I have stuck with the practice (albeit at times with a struggle) because I can feel the difference in how I treat myself, and how I react to situations. If I don’t practice and allow things to build up, and don’t allow things to process and filter through, my tone is much harsher. My practice has taught me to notice when my inner critic is fully engaged and that niggly inner voice is getting the better of me. It’s how we interact with our thoughts that is important, how we allow them to manifest and affect us. How we interplay with ourselves affects how we are with others. 

I was chatting to a friend the other day who was upset as a girlfriend of hers said a flippant and hurtful comment that clearly wasn’t thought through. However it was how the girl dealt with the comment after that was most hurtful for my friend. We might say things and think things out of our control (saying is of course more in our control) but it’s how we grab the moment and react to these things, which is important. 

I have random insecure moments when my mind is telling me crazy things, which I know are utterly insane. I have to work hard to accept my insecurity with compassion and then consciously not allow those thoughts to manifest. It might sound unbelievable but only through my practice have I been given the tools to do this. (Not to say that this is the only practice that works but it’s what has served me).

Giving yourself the time to sit allows us the chance to observe what is going on. You might even write some things down that come naturally after meditation. Writing things down in itself is an incredible process for healing and working through stuff. 

Give meditation ago, it takes time so don’t beat yourself. If it’s not for you that’s ok. Figure out what does help you get out of the mind and into the body and in to the present and do that. 

N:B photo taken on the stunning Lake Kariba in Zimbabwe where I meditated each morning to the sunrise. 

TUNING IN NOT SWITCHING OFF 

 

TUNING IN NOT SWITCHING OFF

Often people have the misconception that in yoga we are switching off. In fact we are tuning in!!! YES we are putting down our screens and stepping away from the intensity of our everyday, BUT we are very much not switching off.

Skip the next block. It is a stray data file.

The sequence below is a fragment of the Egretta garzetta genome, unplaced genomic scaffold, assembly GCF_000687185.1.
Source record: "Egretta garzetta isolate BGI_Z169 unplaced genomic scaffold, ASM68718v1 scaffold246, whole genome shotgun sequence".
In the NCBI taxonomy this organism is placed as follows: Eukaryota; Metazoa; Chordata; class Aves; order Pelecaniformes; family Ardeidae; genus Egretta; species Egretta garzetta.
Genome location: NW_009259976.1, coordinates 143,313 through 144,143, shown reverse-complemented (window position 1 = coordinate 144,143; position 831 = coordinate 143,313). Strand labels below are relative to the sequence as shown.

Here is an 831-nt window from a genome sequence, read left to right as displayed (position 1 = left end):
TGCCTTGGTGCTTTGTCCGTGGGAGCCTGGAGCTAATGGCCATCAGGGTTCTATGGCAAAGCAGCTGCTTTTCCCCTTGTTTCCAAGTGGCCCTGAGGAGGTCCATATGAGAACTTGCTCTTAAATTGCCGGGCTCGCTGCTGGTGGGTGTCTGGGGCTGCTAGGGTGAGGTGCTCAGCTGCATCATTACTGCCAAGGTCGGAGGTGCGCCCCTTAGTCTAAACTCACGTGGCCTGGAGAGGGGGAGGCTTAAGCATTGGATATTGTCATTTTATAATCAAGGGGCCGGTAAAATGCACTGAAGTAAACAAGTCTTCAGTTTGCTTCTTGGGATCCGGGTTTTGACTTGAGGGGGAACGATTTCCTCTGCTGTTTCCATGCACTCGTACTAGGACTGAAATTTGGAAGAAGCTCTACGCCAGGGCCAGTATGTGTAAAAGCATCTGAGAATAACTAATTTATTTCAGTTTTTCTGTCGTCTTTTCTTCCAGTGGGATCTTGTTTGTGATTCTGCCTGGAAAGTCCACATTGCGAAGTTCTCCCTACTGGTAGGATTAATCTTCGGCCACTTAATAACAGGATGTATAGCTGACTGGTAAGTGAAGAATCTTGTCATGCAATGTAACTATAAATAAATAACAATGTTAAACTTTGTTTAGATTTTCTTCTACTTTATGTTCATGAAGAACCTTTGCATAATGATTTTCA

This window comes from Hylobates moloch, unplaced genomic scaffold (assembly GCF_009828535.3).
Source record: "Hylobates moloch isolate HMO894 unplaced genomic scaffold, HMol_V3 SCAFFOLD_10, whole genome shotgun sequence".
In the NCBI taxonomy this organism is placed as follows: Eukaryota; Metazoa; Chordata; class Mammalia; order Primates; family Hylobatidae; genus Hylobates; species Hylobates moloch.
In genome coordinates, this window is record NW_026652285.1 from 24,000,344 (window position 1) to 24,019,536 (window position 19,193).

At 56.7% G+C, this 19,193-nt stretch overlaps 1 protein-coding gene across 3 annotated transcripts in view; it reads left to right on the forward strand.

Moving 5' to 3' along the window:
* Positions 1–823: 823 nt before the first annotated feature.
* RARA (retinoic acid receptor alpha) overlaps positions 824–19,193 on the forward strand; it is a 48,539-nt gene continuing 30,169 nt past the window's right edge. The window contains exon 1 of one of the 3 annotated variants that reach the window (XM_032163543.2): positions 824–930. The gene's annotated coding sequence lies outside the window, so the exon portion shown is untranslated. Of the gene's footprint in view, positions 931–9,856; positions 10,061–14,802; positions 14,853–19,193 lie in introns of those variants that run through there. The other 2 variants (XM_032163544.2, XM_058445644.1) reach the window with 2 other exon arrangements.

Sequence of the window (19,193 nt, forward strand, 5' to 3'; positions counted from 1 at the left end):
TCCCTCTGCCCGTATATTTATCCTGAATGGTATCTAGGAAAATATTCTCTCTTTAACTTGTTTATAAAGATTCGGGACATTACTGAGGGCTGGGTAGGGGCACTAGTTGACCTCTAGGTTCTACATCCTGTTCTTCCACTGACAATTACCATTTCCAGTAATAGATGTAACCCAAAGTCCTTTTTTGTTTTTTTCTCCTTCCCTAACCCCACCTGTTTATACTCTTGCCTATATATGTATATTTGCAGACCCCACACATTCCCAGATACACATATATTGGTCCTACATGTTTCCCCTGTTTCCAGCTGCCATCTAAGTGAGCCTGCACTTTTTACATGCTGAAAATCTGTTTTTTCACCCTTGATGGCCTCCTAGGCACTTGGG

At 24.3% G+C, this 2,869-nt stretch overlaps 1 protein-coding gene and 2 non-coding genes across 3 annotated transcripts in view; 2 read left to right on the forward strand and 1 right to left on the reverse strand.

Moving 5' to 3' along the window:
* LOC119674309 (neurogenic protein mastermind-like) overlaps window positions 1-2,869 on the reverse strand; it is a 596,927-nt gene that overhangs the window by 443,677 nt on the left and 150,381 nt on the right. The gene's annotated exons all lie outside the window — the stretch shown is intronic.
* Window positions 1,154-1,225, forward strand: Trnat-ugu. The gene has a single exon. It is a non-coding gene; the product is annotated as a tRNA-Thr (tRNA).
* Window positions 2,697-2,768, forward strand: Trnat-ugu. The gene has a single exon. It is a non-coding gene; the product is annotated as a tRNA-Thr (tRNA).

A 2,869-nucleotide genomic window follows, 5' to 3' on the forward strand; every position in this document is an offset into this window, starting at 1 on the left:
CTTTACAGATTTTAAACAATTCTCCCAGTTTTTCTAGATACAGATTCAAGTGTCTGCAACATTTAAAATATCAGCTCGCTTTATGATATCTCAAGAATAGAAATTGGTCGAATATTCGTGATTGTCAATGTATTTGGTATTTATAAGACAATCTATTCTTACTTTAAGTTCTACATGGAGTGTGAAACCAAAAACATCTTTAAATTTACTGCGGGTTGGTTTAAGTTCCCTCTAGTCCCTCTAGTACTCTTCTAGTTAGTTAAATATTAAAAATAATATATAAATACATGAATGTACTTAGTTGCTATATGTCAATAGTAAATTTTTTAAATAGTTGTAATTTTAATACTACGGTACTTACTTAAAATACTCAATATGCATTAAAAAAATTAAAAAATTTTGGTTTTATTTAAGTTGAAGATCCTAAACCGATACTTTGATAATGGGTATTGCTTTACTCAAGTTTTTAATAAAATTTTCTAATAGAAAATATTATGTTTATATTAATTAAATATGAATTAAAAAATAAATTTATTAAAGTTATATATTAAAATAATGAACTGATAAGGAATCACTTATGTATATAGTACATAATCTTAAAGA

Our culture doesn’t priorities or teach us the skills to listen to the body and be in tune with the bodies needs. Noticing the subtle energy of the body and then developing an understanding of that energy takes practice. What makes yoga so different to other forms of movement or physical exercise (not that yoga has to be done for exercise) is the fact it teaches us to appreciate the nuances of the body. 

Our practice gives us the time and space to bring awareness to intricate details e.g. the connection our feet has to the ground, the sensation of our palms touching, the movement of breath in our body, awareness of thoughts and feelings. It’s not to say we have to move about our day slowly and be hyper aware of everything we do. When we first start to embody this practice (for me also) the aim is to have moments of awareness. If something happens in your day whether frustrating, stirs up sensations of anger, or even if it’s a subtle feeling of guilt or jealousy - we can stop for a moment and observe where we can feel it in the body, and how the body is responding. What areas are we holding tension? Can we soften, release and let go. Locating the sensation is the first step - it's common to clench the jaw, or loose your stomach because of nerves. Once you’ve located the sensation in the body pause and breath deeply, see if you can work through the feeling with breath techniques, meditation, and/or mantra and then either respond to the cause at hand with greater clarity, or let it go. 

On another scale, we might find that we become more in tune to when the body is hungry, tired, stressed, anxious and we start to learn what we actually need to nourish ourselves rather than what we think we need. The art of listening and tuning in will have profound affects as to how you feel about yourself.  

When you next practice yoga remind yourself to keep tuning - checking in with the breath, the jaw, sensations in palms/ feet. You’ll have to reset often and you may even remind yourself ever few seconds but to remember to be aware is the first step. 

 

WHY IS YOGA AN ANTIDOTE FOR STRESS & ANXIETY ?

WHY IS YOGA AN ANTIDOTE FOR STRESS & ANXIETY?